Major announcements are typically expected at the annual “State of the University” forum.
This year’s biggest news, University President the Rev. Robert A. Wild’s intention to retire, got out a bit early. But there was more to be said during Wild’s speech Thursday afternoon in the Weasler Auditorium.
Wild discussed Marquette finances, construction projects and the relocation of the Krueger Childcare Center, noting that the last two years have presented a significant challenge.
America’s economic recession has affected Marquette’s fundraising projects and endowment, but the university has fared rather well considering the trying circumstances, Wild said. According to Wild, an additional $7 million in financial aid will be available next school year.
“The additional financial aid is for current use and new scholarship money, recognizing the needs of our students,” said Susan Teerink, director of student financial aid.
Marquette received a record 19,600 applicants for next year’s freshman class. The 2010 budget will break even, and Wild said the university’s benefactors are still making sizeable gifts, including Wylie Aitken’s $2 million gift for Eckstein Hall’s reading room and Vivian Hotuiz’s $1.8 million gift to the College of Nursing.
Aitken was co-founder of the Aitken*Aitken*Cohn law firm in California and was a 2004 recipient of the Law School’s Lifetime Achievement Award. Hotuiz recognized Marquette as the sole beneficiary of her estate 15 years before she died. She served as a World War II nurse in the Navy and continued in the medical field during her career.
Two visible signs of Marquette’s financial stability exist in the nearly complete Eckstein Hall and Friday’s groundbreaking of the College of Engineering’s Discovery Learning Center, Wild said.
The Discovery Learning Center is the first step in a two-phase, $100 million project to build new facilities for the College of Engineering. Nearly $40 million in cash funds is available and a total of $70 million has been pledged.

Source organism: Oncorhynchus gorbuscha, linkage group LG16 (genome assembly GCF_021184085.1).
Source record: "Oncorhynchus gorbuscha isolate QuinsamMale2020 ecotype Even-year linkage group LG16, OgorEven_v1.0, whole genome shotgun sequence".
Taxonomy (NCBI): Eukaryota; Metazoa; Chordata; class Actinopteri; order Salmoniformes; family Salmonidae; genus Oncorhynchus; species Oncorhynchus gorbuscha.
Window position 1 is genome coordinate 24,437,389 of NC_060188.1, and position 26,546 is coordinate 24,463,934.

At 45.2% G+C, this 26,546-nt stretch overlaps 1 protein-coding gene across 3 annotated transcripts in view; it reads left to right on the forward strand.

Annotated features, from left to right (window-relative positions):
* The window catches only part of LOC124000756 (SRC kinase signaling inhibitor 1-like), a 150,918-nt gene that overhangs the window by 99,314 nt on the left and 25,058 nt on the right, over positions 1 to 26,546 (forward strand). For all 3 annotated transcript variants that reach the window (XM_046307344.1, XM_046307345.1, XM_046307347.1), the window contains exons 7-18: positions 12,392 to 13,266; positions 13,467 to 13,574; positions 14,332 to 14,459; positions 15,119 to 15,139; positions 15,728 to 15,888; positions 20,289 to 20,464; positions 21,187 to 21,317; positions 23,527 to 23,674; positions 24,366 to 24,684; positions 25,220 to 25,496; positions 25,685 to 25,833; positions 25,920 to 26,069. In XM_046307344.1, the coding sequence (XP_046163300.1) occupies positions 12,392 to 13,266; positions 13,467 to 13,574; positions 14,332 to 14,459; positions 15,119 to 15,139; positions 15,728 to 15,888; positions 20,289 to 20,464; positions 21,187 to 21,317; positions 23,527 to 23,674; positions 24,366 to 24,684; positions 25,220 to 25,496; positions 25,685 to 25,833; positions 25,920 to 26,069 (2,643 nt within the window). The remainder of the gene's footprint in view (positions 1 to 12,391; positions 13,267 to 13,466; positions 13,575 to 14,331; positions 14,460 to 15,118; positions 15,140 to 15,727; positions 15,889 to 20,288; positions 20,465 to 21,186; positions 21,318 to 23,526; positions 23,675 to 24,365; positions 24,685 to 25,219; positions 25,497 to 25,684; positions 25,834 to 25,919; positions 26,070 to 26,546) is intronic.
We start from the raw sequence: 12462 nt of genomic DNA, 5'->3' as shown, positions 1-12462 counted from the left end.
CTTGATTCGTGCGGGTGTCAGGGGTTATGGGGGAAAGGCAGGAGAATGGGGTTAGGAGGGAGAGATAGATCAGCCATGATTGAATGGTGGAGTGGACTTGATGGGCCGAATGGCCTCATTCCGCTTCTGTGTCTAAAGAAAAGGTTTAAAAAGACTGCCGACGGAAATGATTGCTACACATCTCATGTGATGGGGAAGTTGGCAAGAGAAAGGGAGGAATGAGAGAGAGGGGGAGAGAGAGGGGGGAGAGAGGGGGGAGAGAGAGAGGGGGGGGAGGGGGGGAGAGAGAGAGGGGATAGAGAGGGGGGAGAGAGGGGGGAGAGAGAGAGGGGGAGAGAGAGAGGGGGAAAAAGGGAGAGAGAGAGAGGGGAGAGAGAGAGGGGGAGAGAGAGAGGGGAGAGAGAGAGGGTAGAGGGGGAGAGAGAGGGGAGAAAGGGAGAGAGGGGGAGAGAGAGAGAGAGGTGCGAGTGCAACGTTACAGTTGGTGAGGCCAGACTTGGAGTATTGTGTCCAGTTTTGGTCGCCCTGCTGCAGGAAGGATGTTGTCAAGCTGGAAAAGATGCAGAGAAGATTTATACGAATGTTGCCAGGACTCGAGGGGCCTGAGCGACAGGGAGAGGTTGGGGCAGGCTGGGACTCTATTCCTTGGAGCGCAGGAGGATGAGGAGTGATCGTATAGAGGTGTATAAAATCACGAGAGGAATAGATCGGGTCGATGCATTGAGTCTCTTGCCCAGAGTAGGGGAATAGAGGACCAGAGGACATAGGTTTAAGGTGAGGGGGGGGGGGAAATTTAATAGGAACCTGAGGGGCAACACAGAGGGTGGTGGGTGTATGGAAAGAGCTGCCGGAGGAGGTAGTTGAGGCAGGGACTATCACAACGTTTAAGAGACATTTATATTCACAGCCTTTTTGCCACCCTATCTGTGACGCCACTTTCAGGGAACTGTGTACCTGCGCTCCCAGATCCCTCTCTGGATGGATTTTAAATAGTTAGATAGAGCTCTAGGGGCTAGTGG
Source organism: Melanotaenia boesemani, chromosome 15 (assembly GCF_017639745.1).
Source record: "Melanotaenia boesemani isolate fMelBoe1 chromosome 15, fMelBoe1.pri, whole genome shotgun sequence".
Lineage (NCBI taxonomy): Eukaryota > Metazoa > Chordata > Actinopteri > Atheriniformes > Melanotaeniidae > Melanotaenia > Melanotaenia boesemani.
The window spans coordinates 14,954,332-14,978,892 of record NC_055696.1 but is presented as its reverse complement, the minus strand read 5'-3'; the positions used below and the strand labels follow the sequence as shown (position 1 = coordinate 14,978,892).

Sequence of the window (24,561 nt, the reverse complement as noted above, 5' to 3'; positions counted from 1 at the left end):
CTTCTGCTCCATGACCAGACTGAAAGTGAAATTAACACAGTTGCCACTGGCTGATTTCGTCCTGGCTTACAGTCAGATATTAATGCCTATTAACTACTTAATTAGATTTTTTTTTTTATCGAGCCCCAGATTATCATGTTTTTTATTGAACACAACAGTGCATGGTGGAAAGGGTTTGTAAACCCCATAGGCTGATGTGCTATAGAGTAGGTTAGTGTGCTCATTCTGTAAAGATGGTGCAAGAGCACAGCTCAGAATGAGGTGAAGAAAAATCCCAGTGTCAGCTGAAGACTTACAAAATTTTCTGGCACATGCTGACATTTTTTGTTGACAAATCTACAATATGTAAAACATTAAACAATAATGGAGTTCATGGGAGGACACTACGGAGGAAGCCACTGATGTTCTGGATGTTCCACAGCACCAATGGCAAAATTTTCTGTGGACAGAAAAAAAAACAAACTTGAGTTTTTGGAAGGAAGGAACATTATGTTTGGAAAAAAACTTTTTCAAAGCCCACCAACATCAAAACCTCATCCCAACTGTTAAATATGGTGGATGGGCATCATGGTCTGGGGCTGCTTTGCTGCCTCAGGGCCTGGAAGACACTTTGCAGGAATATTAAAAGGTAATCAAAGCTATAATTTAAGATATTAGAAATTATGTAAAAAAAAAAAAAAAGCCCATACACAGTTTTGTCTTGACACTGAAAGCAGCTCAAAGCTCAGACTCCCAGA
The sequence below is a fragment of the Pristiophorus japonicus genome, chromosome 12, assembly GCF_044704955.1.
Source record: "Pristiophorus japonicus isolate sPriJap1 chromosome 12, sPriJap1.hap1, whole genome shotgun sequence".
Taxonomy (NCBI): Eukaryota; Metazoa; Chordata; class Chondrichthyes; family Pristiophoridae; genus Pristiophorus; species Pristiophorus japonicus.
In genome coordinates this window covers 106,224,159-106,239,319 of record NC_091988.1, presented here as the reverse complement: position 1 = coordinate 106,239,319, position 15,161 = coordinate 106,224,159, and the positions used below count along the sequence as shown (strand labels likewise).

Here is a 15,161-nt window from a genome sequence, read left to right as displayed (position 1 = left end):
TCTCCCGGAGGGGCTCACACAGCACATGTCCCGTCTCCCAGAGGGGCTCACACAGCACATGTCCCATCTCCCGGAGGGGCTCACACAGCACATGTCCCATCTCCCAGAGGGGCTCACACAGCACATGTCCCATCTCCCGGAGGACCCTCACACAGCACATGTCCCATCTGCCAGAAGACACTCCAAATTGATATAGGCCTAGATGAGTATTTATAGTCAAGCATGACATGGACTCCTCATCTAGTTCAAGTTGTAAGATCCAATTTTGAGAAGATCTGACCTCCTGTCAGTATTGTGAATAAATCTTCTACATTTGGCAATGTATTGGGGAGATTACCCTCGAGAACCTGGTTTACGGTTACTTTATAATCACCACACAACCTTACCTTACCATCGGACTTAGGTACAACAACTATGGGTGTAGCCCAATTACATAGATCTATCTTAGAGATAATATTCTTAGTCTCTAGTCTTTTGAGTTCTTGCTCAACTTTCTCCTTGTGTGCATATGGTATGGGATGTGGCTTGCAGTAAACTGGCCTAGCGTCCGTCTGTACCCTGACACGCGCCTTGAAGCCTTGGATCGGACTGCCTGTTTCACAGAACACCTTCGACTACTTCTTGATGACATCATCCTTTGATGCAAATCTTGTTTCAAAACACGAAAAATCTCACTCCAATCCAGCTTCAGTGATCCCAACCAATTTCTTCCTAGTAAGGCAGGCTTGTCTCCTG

Completing the project’s fundraising is a priority, but Marquette cannot afford to incur more debt by taking out loans, he said.
With new buildings rising, others have been abandoned. Wild said finding use for these vacated spaces is another issue of concern.
He said Haggerty Hall, currently used by the College of Engineering, could house biology classrooms in the future. The Office of the University Architect is working with building committees to determine the possible use and cost of renovating these spaces, Wild said.
Another plan moving forward is the relocation of the Krueger Childcare Center from its current 17th Street location to 500 N. 19th St.
The new building will be a great improvement over the current facility and additional renovations will ensure it is a top notch day care service for Marquette’s families, Wild said.
More than 100 children of faculty, staff, students and alumni are currently enrolled at the center, said Amy Kaboskey, director of the Krueger Childcare Center. Kaboskey said the larger space will allow for 150 children to be cared for, although a waiting list will still remain.
According to Kaboskey, a new playground will also be constructed and the new location will open for the 2010-’11 school year.